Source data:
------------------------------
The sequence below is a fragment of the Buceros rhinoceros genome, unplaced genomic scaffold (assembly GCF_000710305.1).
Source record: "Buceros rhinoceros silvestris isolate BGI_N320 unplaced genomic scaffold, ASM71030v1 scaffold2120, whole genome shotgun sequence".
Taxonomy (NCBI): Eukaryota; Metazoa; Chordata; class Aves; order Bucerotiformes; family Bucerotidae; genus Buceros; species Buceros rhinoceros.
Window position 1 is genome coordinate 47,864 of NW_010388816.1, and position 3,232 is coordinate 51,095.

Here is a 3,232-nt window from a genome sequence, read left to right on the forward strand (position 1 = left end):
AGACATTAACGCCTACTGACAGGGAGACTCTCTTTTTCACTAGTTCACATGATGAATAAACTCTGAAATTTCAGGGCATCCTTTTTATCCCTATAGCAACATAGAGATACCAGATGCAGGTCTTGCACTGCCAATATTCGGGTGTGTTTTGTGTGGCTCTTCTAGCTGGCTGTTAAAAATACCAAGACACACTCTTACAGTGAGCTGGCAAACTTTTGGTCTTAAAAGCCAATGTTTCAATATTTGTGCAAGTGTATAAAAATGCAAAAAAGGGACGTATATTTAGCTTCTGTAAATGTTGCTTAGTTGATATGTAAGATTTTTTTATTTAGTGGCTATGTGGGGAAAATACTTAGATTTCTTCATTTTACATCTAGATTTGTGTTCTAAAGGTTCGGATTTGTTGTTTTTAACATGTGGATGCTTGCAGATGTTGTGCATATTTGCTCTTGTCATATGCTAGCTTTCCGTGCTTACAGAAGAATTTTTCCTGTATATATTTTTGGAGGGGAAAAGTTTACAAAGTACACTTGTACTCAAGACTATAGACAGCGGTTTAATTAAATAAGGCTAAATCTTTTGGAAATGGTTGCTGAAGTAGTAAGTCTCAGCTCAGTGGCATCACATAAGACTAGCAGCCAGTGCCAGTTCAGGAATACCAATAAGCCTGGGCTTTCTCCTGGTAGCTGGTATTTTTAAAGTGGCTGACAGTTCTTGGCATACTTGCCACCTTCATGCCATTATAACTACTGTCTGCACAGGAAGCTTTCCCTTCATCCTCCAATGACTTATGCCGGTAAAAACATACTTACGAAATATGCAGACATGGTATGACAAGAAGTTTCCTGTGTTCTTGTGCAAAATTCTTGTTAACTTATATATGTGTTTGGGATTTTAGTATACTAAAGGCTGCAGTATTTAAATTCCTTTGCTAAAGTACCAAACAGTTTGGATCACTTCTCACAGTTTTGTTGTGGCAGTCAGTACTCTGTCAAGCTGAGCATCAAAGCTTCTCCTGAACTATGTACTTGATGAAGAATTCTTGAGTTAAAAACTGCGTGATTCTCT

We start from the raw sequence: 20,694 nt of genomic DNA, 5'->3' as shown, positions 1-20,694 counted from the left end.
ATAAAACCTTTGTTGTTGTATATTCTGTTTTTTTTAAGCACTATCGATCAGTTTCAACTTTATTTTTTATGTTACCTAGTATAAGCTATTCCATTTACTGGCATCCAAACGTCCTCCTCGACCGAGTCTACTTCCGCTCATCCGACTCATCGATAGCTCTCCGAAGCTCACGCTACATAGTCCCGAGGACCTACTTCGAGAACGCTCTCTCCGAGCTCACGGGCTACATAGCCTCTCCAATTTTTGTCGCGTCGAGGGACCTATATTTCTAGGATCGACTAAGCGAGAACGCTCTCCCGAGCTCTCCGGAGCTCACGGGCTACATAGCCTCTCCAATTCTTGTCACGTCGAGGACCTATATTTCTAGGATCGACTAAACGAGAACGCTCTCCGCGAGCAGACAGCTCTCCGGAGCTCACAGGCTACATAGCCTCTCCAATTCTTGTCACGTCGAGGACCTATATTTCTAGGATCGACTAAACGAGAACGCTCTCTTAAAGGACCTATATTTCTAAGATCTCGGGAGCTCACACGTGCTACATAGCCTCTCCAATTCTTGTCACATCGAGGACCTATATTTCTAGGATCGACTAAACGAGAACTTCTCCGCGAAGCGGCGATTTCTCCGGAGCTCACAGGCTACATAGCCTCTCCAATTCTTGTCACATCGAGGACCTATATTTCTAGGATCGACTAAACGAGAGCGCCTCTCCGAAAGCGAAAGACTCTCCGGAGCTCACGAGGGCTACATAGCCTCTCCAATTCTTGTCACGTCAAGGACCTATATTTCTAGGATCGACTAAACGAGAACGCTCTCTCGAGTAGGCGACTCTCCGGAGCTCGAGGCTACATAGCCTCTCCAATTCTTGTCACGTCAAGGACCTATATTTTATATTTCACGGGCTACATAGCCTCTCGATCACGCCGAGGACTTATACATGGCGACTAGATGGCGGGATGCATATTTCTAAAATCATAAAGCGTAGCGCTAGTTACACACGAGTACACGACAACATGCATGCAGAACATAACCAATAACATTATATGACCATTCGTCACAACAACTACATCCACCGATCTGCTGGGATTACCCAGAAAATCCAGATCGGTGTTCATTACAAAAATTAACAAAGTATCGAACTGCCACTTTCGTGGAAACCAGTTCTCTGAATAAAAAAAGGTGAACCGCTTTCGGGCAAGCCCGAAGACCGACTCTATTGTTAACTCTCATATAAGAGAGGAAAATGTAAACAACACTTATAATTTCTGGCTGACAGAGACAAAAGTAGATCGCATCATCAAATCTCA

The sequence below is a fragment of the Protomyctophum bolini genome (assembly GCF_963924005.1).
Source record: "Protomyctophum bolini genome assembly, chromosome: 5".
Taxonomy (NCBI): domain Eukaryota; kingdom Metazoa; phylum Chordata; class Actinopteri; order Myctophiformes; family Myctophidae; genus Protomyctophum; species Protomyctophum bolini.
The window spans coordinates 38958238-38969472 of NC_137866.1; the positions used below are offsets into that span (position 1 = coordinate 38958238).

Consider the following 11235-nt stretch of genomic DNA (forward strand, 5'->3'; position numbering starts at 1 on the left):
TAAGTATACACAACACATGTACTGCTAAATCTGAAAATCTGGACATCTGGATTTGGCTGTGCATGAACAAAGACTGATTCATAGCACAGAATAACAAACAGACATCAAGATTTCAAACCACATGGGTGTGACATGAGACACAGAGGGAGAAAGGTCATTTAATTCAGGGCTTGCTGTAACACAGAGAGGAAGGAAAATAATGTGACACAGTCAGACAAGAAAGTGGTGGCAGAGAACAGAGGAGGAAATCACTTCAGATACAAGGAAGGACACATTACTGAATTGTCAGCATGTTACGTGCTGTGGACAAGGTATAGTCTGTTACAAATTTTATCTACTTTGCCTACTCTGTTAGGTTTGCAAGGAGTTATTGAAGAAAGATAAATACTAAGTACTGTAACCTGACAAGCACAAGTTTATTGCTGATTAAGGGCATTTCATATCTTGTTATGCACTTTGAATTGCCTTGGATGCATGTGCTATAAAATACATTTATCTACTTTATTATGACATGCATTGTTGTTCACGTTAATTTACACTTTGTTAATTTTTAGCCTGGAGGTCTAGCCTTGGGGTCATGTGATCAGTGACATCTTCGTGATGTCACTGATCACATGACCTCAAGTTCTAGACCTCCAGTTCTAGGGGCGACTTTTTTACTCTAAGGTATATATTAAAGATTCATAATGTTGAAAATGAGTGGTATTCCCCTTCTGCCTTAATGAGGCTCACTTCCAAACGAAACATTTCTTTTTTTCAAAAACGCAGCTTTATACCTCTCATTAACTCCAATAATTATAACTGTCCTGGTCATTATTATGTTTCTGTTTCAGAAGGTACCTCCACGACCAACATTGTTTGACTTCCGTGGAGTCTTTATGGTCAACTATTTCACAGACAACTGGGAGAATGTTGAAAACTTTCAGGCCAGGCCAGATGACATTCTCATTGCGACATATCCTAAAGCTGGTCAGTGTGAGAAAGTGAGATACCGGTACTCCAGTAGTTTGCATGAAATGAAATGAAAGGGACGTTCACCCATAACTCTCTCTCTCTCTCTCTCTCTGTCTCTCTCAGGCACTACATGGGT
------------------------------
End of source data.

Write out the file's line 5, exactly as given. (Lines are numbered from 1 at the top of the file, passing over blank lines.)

Here is a 3,232-nt window from a genome sequence, read left to right on the forward strand (position 1 = left end):